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Who's Who | Eric Andersen: Enjoying one big caffeinated family

Eric Andersen loves getting to know people in the time it takes to steam a latte. - Richard D. Oxley / Bainbridge Island Review
Eric Andersen loves getting to know people in the time it takes to steam a latte.
— image credit: Richard D. Oxley / Bainbridge Island Review

Editor's note: Each year, the Bainbridge Island Review publishes our Who's Who, a special section filled with personality profiles of the people who help make Bainbridge Island unique.

He thought he would only take on the job part-time, just for a little while.

Now, nine years later, Eric Andersen remains in quite a steamy job, and he loves it.

Andersen provides smiles and coffee as manager of the Town & Country Espresso stand.

It’s obvious that Andersen likes his job. He takes the time to chat and get to know the customers who come in nearly every day.

“You know them and about their kids and their jobs,” Andersen said. “You get to know them a lot in the amount of time to steam a latte.”

“That’s why I’ve been there so long,” Andersen said. “It’s three minutes of pure potential; anything can happen.”

As manager he is in charge of ordering products, making employee schedules and more.

But all those responsibilities are really just side work for Andersen. His favorite part of the job is being right up front with the customers.

“I guess I downplay (managing) because my real thing is engaging with customers,” Andersen said.

He enjoys the mix of his job and people so much, it’s become a sort of philosophy.

“There is a rebounding joy,” Andersen said. “You got such great customers and you send it their way and they send it back — it creates a really happy spot.”

“It builds on itself,” he added. “It really is about fun first and having a good time.”

Times are so good for espresso staff that many stay on for years. Andersen notes that one employee has been at the stand for 14 years.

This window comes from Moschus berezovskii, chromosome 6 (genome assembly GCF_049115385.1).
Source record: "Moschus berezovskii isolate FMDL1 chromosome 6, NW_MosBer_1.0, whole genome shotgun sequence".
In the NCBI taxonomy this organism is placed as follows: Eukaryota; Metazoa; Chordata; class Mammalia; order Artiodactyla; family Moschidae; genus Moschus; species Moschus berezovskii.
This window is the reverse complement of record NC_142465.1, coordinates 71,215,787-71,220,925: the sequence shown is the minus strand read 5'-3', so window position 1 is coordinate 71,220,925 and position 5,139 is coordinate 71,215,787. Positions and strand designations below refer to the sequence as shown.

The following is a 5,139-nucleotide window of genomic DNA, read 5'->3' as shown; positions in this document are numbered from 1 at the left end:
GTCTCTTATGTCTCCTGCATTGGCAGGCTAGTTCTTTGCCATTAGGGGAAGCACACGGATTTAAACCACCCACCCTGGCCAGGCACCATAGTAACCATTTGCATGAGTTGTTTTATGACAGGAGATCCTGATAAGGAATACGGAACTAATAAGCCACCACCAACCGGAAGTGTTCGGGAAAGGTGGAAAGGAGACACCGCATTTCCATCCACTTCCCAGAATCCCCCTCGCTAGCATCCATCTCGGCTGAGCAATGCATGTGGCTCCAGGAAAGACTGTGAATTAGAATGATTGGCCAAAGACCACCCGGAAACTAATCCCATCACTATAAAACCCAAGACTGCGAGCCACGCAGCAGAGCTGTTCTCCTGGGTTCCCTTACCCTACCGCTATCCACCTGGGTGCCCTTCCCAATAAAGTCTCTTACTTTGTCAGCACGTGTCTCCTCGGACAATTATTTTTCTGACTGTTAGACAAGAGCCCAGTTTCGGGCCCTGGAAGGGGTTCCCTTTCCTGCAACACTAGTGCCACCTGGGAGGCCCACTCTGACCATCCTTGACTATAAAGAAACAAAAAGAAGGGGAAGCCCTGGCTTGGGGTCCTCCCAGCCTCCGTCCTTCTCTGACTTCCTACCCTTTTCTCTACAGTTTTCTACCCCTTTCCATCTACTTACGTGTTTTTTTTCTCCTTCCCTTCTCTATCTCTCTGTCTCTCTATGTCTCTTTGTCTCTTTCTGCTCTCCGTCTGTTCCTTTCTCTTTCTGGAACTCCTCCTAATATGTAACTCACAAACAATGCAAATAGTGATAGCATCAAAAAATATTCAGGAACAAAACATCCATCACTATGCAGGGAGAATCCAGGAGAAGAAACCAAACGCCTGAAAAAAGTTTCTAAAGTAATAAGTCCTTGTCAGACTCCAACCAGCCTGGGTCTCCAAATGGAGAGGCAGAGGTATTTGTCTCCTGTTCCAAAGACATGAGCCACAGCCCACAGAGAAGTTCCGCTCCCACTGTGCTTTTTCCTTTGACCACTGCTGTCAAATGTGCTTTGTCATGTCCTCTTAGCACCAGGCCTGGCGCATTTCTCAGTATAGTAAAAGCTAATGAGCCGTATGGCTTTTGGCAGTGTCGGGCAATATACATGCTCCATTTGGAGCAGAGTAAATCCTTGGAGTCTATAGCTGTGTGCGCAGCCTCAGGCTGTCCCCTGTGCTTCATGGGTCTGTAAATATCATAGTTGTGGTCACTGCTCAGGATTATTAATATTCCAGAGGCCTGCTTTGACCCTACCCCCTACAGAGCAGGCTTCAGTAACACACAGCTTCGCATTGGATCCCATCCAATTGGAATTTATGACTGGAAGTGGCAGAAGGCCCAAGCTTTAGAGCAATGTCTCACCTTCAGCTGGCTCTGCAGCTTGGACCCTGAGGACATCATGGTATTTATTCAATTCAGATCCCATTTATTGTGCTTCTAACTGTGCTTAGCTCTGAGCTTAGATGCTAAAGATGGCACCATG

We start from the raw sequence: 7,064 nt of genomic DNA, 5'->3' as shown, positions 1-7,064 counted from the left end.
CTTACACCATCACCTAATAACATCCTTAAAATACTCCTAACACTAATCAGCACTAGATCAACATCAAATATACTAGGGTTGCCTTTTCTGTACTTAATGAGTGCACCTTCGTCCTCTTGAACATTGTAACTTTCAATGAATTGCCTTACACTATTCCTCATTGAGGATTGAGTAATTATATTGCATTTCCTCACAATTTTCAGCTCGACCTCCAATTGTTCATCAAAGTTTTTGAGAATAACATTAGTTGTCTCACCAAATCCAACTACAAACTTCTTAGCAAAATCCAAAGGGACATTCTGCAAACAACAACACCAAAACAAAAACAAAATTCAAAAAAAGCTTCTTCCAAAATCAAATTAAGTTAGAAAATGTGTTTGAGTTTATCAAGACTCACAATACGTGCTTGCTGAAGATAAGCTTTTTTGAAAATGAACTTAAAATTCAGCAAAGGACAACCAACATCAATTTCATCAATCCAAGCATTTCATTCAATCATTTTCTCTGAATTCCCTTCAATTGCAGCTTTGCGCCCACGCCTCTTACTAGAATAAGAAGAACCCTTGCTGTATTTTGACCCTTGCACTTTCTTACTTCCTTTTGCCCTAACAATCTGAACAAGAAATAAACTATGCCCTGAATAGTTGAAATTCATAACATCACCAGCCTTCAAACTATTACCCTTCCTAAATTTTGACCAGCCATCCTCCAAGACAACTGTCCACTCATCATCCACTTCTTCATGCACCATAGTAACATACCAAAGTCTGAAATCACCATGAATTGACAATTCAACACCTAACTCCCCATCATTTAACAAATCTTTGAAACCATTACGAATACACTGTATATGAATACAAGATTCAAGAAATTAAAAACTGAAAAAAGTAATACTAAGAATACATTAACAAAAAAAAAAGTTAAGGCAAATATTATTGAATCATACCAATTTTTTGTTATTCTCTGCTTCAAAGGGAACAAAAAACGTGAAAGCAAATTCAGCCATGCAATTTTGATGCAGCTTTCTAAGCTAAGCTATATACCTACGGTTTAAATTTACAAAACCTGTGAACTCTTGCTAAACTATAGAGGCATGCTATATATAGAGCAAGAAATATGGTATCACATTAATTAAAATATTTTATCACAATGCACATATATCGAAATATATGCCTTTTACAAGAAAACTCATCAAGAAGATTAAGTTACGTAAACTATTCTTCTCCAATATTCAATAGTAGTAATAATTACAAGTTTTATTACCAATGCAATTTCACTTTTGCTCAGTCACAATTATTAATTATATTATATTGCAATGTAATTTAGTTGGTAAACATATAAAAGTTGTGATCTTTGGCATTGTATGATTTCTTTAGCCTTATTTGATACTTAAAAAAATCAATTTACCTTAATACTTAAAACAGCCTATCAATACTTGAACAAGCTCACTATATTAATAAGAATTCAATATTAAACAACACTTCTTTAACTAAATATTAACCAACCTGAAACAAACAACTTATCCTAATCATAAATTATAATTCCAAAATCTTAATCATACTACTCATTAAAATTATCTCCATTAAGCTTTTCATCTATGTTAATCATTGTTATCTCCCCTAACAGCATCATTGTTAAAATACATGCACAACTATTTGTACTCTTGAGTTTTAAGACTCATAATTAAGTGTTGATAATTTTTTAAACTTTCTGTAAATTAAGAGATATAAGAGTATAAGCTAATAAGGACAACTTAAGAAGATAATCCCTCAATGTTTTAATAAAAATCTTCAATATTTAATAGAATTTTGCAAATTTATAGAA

He is lucky because Town & Country gives him the freedom to run the shop his way.

“It’s a great company. They are totally supportive,” Andersen said. “They really are hands off — just serve a good product and they support you completely.”

In fact, the company has been supportive of Andersen’s endeavors outside of work.

When Andersen and his wife, Heather, helped take care of her grandmother, he found himself entering the world of dementia care.

“Care taking on the surface is the simplest of tasks,” Andersen said. “But just below the surface it’s the most profound of tasks.”

Together with his wife, he cared for the elderly woman in the last years of her life. It was an eye-opening experience.

“You shift roles with your parents,” Andersen said. “From parent and child, to you being the caretaker.”

“It’s really complex. It’s not easy.”

The experience dealing with dementia inspired Andersen and his wife to write a book on the topic to help others who face similar situations.

“It’s a primer,” Andersen said. “Larry Nakata (Town & Country’s owner) has been so supportive and allowed me to sell them in the store.”

The books are proudly displayed at the espresso counter where Andersen enjoys his work day, engaging his family of customers.

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